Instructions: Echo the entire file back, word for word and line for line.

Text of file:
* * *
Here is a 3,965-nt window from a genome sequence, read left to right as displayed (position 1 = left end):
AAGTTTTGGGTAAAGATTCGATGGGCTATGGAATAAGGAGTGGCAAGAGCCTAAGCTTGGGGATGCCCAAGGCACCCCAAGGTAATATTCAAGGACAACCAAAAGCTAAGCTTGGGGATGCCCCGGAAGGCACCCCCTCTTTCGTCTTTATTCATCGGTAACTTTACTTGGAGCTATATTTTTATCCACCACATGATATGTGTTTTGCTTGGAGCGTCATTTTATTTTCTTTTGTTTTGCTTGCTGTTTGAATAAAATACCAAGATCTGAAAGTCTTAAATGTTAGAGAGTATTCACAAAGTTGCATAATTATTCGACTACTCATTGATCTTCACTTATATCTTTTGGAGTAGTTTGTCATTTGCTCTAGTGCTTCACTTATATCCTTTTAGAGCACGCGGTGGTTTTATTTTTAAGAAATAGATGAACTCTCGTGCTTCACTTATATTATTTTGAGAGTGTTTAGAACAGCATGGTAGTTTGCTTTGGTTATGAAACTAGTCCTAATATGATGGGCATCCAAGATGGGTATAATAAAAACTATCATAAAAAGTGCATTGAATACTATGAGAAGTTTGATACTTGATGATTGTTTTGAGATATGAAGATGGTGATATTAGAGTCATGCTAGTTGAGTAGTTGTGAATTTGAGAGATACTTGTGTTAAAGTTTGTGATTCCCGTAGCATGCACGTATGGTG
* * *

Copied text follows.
Here is a 3,965-nt window from a genome sequence, read left to right as displayed (position 1 = left end):
AAGTTTTGGGTAAAGATTCGATGGGCTATGGAATAAGGAGTGGCAAGAGCCTAAGCTTGGGGATGCCCAAGGCACCCCAAGGTAATATTCAAGGACAACCAAAAGCTAAGCTTGGGGATGCCCCGGAAGGCACCCCCTCTTTCGTCTTTATTCATCGGTAACTTTACTTGGAGCTATATTTTTATCCACCACATGATATGTGTTTTGCTTGGAGCGTCATTTTATTTTCTTTTGTTTTGCTTGCTGTTTGAATAAAATACCAAGATCTGAAAGTCTTAAATGTTAGAGAGTATTCACAAAGTTGCATAATTATTCGACTACTCATTGATCTTCACTTATATCTTTTGGAGTAGTTTGTCATTTGCTCTAGTGCTTCACTTATATCCTTTTAGAGCACGCGGTGGTTTTATTTTTAAGAAATAGATGAACTCTCGTGCTTCACTTATATTATTTTGAGAGTGTTTAGAACAGCATGGTAGTTTGCTTTGGTTATGAAACTAGTCCTAATATGATGGGCATCCAAGATGGGTATAATAAAAACTATCATAAAAAGTGCATTGAATACTATGAGAAGTTTGATACTTGATGATTGTTTTGAGATATGAAGATGGTGATATTAGAGTCATGCTAGTTGAGTAGTTGTGAATTTGAGAGATACTTGTGTTAAAGTTTGTGATTCCCGTAGCATGCACGTATGGTG